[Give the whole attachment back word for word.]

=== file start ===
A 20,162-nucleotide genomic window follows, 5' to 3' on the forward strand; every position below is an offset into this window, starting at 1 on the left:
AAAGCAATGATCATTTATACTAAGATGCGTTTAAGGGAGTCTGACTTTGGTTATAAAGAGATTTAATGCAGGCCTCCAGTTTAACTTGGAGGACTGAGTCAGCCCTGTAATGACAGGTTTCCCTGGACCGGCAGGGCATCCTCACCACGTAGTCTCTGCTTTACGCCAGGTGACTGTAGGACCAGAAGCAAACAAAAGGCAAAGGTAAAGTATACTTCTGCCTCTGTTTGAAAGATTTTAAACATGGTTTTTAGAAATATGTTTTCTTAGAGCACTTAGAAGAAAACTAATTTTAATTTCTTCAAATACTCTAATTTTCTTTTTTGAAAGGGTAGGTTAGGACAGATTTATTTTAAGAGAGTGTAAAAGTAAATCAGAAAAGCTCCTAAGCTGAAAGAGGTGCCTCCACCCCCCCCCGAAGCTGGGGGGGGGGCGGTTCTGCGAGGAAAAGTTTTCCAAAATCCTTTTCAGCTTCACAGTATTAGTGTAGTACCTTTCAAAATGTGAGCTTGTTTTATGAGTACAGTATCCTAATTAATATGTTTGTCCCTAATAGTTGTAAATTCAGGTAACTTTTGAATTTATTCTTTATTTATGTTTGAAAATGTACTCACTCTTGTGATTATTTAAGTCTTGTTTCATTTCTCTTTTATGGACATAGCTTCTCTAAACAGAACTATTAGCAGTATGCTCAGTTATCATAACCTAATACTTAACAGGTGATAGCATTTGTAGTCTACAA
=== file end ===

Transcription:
A 20,162-nucleotide genomic window follows, 5' to 3' on the forward strand; every position below is an offset into this window, starting at 1 on the left:
AAAGCAATGATCATTTATACTAAGATGCGTTTAAGGGAGTCTGACTTTGGTTATAAAGAGATTTAATGCAGGCCTCCAGTTTAACTTGGAGGACTGAGTCAGCCCTGTAATGACAGGTTTCCCTGGACCGGCAGGGCATCCTCACCACGTAGTCTCTGCTTTACGCCAGGTGACTGTAGGACCAGAAGCAAACAAAAGGCAAAGGTAAAGTATACTTCTGCCTCTGTTTGAAAGATTTTAAACATGGTTTTTAGAAATATGTTTTCTTAGAGCACTTAGAAGAAAACTAATTTTAATTTCTTCAAATACTCTAATTTTCTTTTTTGAAAGGGTAGGTTAGGACAGATTTATTTTAAGAGAGTGTAAAAGTAAATCAGAAAAGCTCCTAAGCTGAAAGAGGTGCCTCCACCCCCCCCCGAAGCTGGGGGGGGGGCGGTTCTGCGAGGAAAAGTTTTCCAAAATCCTTTTCAGCTTCACAGTATTAGTGTAGTACCTTTCAAAATGTGAGCTTGTTTTATGAGTACAGTATCCTAATTAATATGTTTGTCCCTAATAGTTGTAAATTCAGGTAACTTTTGAATTTATTCTTTATTTATGTTTGAAAATGTACTCACTCTTGTGATTATTTAAGTCTTGTTTCATTTCTCTTTTATGGACATAGCTTCTCTAAACAGAACTATTAGCAGTATGCTCAGTTATCATAACCTAATACTTAACAGGTGATAGCATTTGTAGTCTACAA